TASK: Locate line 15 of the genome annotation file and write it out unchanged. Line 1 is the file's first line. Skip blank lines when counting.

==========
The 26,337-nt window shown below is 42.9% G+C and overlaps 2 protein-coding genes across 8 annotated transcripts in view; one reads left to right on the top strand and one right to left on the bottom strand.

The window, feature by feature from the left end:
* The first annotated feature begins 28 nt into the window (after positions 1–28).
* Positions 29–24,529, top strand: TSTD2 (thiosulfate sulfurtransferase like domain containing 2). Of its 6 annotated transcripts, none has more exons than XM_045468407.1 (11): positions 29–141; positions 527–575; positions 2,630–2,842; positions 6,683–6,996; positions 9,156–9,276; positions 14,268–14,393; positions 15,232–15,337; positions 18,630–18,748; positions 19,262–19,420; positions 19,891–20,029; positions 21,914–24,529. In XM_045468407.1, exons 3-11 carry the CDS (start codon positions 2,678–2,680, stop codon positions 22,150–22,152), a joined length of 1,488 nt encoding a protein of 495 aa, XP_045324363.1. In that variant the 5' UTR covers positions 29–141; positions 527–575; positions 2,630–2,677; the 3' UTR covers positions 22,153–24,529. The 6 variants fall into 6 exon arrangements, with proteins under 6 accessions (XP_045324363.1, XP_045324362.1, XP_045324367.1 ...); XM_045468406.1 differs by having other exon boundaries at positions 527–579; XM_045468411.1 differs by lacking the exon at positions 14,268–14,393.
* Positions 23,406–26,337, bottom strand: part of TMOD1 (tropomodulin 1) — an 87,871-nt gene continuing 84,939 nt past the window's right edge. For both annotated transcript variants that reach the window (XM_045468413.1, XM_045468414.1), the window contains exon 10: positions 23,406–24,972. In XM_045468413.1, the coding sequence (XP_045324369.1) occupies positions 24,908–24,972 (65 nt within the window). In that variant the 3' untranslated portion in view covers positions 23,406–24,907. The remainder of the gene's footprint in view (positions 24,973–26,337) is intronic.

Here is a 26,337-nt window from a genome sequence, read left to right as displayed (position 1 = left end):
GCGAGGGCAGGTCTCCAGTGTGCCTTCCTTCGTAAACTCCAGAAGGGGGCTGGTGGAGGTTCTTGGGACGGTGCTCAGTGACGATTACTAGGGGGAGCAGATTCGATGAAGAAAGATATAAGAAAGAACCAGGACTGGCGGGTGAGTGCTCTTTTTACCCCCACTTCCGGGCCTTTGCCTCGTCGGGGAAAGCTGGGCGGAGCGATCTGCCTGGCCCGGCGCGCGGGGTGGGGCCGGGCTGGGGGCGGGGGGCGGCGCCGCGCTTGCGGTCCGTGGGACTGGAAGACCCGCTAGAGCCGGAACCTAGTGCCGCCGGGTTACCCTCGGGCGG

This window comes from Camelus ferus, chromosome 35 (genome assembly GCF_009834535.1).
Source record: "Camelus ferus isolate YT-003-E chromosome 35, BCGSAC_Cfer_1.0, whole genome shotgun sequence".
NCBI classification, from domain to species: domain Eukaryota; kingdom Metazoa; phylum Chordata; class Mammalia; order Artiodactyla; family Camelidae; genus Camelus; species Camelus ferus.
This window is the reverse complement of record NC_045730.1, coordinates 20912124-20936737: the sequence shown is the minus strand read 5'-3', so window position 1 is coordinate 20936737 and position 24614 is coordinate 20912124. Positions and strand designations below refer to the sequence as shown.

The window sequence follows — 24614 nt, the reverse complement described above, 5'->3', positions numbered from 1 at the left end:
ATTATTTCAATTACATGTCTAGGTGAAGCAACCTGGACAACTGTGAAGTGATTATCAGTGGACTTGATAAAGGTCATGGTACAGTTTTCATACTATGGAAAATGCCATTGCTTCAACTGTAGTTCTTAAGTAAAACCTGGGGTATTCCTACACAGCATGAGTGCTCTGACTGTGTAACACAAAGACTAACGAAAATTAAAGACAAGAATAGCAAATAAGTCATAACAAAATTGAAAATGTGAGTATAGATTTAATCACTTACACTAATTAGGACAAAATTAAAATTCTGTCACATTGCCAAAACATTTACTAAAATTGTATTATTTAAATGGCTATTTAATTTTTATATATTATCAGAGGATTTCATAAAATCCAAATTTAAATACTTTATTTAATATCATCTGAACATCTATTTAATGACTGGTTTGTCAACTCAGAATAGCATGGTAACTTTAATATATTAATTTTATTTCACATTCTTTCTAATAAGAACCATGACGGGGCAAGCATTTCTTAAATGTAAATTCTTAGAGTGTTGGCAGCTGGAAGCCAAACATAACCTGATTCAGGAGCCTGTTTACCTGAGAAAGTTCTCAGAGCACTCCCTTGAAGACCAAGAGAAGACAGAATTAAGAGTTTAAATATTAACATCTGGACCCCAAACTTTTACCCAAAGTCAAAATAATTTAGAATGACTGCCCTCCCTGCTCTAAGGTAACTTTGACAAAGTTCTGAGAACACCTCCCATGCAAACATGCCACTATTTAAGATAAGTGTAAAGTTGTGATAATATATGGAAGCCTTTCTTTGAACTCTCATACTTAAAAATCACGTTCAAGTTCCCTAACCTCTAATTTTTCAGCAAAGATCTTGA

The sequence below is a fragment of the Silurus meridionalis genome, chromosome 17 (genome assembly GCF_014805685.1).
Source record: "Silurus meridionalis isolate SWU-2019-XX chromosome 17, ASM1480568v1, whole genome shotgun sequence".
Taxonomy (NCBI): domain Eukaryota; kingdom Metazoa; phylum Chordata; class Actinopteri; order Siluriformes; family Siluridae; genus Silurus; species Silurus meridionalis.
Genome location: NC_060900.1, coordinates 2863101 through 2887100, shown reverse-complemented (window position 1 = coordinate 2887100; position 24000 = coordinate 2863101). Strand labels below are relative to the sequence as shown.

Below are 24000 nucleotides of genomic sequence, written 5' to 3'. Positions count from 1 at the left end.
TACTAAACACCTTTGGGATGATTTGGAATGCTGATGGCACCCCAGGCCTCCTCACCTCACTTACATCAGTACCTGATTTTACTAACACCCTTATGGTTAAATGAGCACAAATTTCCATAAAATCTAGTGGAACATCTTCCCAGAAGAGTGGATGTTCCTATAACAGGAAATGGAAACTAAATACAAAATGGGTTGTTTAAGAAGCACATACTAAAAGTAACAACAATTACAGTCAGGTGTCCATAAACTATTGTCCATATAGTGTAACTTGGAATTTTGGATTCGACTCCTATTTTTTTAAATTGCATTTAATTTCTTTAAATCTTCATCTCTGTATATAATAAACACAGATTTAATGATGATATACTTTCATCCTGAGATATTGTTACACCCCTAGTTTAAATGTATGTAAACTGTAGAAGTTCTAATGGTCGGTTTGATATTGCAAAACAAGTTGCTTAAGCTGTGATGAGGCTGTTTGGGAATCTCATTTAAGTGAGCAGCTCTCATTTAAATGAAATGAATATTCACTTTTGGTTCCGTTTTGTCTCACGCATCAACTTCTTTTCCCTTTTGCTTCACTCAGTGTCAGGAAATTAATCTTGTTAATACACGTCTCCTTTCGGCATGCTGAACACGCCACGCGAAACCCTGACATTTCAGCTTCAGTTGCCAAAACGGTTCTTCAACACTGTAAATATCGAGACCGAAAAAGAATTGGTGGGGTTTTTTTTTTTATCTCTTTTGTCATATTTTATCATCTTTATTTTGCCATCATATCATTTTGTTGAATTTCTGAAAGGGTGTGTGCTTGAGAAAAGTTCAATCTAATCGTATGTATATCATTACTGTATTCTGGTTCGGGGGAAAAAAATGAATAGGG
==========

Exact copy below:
Source record: "Silurus meridionalis isolate SWU-2019-XX chromosome 17, ASM1480568v1, whole genome shotgun sequence".